Brahman cattle Breed

The Brahman or Brahma is a breed of zebu cattle (Bos indicus) that was first bred in United States from cattle breeds imported from India. Brahma cattle were produced by cross-breeding the Kankrej cattle and Guzerat cattle, Ongole, Gir, Krishna Valley[1] breeds of cattle. The Brahman is on


Brahman is one of the most signifcant beef breeds

brahman bull cattle
on a worldwide level. Te breed is the #1 beef breed for
efciency, hybrid vigor, and environmental adaptability.
Te breeds influence is seen throughout herds in North
America, South America, Asia, Africa and Australia, and is
extremely useful in commercial crossbreeding. Terefore, a
knowledge of modern Brahman breed types is useful for all

Brahman - The Brahman breed (see Figure 1) originated in the United States from humped cattle that
were imported from India and Brazil. Brahman cattle are a horned breed that vary in color, but are
predominantly gray and red. Brahman cattle are humped, have large drooping ears, and loose skin in
the throat and dewlap. These cattle have a very high tolerance to heat and have a natural resistance to
many parasites. They are considered a maternal breed.

Origin of the Breed

The first and formal adoption of the word Brahman originated with the inception of the American Brahman Breeders Association (ABBA) in 1924. Cattlemen attending their organizational meeting wrestled with the question of what to name this American Bos Indicus breed that Mr JW Startwelle called “… an entirely new breed of beef cattle”. Mr Startwelle, the first Secretary of ABBA and early driving force of their association, was indeed historically instrumental, when he suggested the word Brahman.

History in Southern Africa

The introduction of the Brahman to the South African beef cattle scene originated back in 1954 when Mr Jurgen Crantz, of Windhoek, in South West Africa as they knew it in those days, initially imported eight males and ten females from Texas, USA, to be landed at Cape Town harbour.

Five of these bulls originated from Mr JD Hudgins, Texas, while one came from Mr Albert B Fay, Texas, another one from Mr VW Frost, Texas, and one from Lazy 3 Ranch, Texas. All ten females were from  famous JD Hudgins Ranch. We today salute the inspirations and motivations of Mr Jurgen Crantz of Namibia as the pioneer who unknowingly laid the foundation of what would have become a major breed in the production of red meat in Southern Africa.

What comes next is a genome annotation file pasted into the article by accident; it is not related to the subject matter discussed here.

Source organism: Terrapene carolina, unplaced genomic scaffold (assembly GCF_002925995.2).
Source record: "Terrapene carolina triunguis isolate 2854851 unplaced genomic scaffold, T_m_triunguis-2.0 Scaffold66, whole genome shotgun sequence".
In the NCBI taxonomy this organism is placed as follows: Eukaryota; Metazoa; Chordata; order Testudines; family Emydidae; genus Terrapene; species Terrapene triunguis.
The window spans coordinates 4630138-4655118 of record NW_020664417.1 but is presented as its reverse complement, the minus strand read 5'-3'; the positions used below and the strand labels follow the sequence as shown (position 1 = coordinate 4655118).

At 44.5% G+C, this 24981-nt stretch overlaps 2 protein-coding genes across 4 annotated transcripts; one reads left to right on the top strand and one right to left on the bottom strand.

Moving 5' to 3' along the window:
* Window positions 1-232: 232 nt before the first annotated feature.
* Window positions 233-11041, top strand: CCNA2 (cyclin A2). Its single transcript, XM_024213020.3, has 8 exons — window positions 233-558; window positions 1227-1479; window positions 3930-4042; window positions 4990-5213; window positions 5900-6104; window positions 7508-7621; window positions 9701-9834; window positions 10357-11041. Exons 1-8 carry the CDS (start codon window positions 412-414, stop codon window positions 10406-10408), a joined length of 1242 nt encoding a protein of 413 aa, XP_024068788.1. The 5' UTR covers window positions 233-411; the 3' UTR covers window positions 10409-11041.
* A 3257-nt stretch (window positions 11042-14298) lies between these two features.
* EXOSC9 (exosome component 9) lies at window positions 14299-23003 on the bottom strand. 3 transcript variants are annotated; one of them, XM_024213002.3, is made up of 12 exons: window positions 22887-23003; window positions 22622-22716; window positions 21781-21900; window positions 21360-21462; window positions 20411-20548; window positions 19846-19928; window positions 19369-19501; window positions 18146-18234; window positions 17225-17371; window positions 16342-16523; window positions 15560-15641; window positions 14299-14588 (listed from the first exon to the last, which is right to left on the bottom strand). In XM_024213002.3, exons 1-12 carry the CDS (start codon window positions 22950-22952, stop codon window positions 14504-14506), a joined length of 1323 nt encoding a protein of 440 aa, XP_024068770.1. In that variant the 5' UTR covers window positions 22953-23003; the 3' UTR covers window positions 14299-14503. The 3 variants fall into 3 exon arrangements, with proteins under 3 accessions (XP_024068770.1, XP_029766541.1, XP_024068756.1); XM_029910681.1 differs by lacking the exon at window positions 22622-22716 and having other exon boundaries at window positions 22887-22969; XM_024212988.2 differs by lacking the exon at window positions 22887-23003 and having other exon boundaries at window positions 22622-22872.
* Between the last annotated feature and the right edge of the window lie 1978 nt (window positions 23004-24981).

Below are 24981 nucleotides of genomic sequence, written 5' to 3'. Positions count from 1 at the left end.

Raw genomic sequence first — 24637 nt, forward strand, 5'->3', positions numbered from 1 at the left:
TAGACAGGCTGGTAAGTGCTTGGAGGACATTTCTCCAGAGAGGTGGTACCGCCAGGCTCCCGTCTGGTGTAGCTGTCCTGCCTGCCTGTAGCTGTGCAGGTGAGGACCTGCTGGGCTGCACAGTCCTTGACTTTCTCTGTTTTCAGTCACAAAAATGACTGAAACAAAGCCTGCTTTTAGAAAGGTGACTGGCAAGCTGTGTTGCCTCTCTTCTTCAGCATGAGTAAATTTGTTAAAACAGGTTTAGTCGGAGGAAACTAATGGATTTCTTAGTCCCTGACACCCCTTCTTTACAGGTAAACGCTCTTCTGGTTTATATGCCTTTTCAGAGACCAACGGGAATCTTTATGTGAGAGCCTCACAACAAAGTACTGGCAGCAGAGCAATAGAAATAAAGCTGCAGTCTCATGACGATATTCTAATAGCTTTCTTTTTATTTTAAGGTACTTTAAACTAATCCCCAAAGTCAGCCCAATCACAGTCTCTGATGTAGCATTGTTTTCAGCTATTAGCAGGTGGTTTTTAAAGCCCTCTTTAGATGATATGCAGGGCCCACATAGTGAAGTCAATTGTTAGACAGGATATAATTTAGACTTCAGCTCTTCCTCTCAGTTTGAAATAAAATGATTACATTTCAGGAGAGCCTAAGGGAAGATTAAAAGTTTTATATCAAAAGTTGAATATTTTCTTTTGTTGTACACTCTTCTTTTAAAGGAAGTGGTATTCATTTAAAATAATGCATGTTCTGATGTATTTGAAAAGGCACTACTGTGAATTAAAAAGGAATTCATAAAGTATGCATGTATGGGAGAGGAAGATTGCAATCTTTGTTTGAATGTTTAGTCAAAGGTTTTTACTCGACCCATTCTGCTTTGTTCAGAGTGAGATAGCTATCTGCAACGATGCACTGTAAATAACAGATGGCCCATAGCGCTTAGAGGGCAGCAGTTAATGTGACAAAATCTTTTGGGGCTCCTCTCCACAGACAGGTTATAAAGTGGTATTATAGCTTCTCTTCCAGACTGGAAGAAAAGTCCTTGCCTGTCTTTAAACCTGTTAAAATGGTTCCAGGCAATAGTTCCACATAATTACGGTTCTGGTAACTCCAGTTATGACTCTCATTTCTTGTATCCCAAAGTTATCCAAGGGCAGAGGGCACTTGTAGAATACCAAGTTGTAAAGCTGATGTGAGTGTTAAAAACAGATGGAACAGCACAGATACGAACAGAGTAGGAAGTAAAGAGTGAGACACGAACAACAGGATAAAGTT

Mr W Woker of Windhoek, South West Africa, Nuanetzi Ranch Ltd., the Normar stud of Mr AI Marais and Mr C Scheepers, all from South Africa, made other early imports in 1954. Breeders who were particularly prominent by importing many animals between 1954 and 1971 were, among others, JFW Herbst and son, JB Orpen of the Bar Circle Stud, Sisal Brahmans of Mr Eric Bilse, Ban Cattle Co. of Mr Louis Bosman,  D Terblanche, RELH Hunt, the Code Brahman stud of Mr AJ Coetzer and Mr BJ Maritz.

The remarkable growth and demand for the breed

The contribution Brahmans have made towards the South African stud and commercial industry can be described as remarkable, especially during the first three decades starting in 1960. The distinctive appearance of the Brahman during the subsequent decade sets them apart  from any other traditional beef breed in South Africa. The hump on top of its shoulders, large pendulous ears, abundant folds of skin and distinctive colour  have contributed towards the phenomenal growth being recorded in those days.

The membership of 41 in 1960 increased by 465.85 % within the first ten years, births during the same period by 1 296.64 %, registrations 581.63 % and transfers by 1 542,64 %. This brought the Brahman into the limelight after only 10 years and remarks by the press such as the “Brahman is like a Chameleon because he adapts everywhere” were made in those days. The use of the Brahman as a maternal line has become significant due to the dramatic changes in the composition of our national beef population in South Africa

Official figures show that where the Afrikaner represented almost 45 % of the market share in 1965, the situation changed dramatically in 1985 to retain only 7.0 % of the registrations at the SA Stud Book and Livestock Improvement Association. Brahman registrations on the other hand increased from 4.4 % to almost 57.0 % during the same period. Currently there are 572 members with a total number of +60 000 enrolled animals.

Breeding and uses

The American Brahman was the first bred in the early 1900s as a cross of four different Indian cattle breeds : Gujarat, Ongole, Gir, Krishna Valley.  The original American Brahman cattle originated from a nucleus of approximately 266 bulls and 22 females of several Bos indicus (cattle of India) varieties imported into the United States between 1854 and 1926.

The Brahman is mainly used for the meat industry. It has been crossbred extensively with Bos taurus taurus (European) beef breeds of cattle. It has been used to develop numerous other U.S. beef breeds including Brangus, Beefmaster, Simbrah and Santa Gertrudis.

Brahman cattle are known for their extreme tolerance to heat and are widespread in tropical regions. They are resistant to insects due to their thick skin. Brahman cattle live longer than many other breeds, often producing calves at ages 15 and older

In Oman and Fujairah, Brahman bulls are used in the traditional sport of bull-butting. It involves two of these bulls engaging in a ferocious round of headbutts. The first one to collapse or concede its ground is deemed the loser. Brahman bulls being readied for this sport are kept on a special diet of milk and honey for gaining superior strength.